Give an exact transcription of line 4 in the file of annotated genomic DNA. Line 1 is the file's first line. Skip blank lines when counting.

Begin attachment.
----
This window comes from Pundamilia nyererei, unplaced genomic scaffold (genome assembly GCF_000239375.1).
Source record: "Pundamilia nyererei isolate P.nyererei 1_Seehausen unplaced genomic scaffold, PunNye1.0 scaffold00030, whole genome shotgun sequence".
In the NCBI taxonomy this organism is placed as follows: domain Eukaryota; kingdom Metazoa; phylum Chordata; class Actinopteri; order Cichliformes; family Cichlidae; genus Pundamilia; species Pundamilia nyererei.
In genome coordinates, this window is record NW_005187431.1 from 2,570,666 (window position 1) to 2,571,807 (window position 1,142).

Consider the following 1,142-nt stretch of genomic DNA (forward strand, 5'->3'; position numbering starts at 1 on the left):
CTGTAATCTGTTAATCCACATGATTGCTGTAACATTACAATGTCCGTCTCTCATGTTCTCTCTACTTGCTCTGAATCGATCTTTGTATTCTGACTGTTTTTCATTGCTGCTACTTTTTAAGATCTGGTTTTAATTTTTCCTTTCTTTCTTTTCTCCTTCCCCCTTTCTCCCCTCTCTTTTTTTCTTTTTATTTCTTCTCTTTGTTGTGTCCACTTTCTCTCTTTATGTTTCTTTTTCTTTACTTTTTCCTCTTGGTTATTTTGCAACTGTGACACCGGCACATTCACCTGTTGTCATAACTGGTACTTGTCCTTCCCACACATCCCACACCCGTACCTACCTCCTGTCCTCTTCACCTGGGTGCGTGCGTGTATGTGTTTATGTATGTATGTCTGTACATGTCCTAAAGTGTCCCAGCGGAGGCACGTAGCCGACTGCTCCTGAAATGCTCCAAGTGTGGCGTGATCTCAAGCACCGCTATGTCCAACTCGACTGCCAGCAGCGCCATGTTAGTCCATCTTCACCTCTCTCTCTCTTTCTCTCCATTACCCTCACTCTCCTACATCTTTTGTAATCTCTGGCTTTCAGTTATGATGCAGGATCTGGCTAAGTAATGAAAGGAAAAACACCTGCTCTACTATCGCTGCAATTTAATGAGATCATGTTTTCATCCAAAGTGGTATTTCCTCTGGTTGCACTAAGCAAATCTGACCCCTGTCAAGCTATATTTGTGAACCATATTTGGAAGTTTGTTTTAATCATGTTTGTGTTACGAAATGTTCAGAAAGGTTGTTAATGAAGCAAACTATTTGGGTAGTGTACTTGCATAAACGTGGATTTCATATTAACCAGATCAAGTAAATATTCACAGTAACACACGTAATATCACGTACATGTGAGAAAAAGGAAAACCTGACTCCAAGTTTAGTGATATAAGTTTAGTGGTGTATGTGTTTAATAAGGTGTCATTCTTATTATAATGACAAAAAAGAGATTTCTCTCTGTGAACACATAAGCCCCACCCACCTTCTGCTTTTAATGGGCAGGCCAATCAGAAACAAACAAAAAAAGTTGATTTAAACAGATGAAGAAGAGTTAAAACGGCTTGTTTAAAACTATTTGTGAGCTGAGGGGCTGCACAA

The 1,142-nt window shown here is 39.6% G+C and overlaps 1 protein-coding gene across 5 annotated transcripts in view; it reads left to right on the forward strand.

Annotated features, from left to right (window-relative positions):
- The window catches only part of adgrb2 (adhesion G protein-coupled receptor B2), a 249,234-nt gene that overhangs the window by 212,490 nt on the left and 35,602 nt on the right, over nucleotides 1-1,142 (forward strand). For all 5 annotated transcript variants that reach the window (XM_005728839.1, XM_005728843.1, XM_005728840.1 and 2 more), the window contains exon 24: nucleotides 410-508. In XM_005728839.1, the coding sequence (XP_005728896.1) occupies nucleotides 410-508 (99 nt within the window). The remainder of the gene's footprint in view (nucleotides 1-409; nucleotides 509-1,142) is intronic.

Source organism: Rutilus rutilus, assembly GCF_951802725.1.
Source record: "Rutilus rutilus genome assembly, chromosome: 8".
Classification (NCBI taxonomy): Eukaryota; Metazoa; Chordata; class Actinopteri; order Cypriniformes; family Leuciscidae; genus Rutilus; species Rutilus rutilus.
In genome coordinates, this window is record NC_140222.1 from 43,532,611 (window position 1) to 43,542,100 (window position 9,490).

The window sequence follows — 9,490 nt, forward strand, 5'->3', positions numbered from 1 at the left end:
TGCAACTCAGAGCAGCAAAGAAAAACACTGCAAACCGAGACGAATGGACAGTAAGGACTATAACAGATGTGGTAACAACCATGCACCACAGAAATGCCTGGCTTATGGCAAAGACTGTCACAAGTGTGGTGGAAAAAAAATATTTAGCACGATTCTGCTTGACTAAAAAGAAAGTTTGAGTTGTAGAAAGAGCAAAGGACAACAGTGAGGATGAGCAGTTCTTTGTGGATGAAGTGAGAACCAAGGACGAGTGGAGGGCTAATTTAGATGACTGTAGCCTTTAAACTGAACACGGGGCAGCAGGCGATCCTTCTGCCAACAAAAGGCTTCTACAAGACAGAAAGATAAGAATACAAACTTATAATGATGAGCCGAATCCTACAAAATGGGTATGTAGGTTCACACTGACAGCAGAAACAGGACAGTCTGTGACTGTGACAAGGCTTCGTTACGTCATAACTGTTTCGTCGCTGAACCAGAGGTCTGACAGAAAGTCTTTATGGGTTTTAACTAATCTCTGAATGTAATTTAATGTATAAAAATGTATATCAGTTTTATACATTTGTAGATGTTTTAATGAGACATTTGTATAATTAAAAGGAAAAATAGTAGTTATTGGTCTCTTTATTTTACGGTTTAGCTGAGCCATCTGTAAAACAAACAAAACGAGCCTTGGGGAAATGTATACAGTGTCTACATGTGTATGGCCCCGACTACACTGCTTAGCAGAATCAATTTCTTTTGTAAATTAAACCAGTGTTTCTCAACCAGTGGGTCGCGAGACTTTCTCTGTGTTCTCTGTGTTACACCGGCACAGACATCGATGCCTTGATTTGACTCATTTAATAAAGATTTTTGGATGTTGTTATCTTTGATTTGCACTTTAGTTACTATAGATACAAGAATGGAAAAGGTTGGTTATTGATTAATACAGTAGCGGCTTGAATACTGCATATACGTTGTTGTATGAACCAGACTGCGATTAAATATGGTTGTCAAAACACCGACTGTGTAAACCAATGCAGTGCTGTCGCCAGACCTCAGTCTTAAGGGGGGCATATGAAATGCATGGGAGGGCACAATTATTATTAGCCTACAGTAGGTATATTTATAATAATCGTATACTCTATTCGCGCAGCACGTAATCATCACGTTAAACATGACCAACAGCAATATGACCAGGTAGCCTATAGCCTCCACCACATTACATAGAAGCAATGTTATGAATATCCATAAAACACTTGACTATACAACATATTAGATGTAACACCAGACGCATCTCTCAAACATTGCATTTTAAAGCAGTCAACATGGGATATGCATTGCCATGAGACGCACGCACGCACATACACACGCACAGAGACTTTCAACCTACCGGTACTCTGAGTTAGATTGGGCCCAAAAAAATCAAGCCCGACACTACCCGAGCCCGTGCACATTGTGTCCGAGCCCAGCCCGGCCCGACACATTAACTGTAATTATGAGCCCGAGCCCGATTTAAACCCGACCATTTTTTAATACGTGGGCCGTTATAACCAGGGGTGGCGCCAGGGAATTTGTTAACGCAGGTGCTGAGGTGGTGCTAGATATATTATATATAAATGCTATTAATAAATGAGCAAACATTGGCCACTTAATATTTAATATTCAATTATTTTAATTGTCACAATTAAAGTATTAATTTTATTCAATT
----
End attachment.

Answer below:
In genome coordinates, this window is record NW_005187431.1 from 2,570,666 (window position 1) to 2,571,807 (window position 1,142).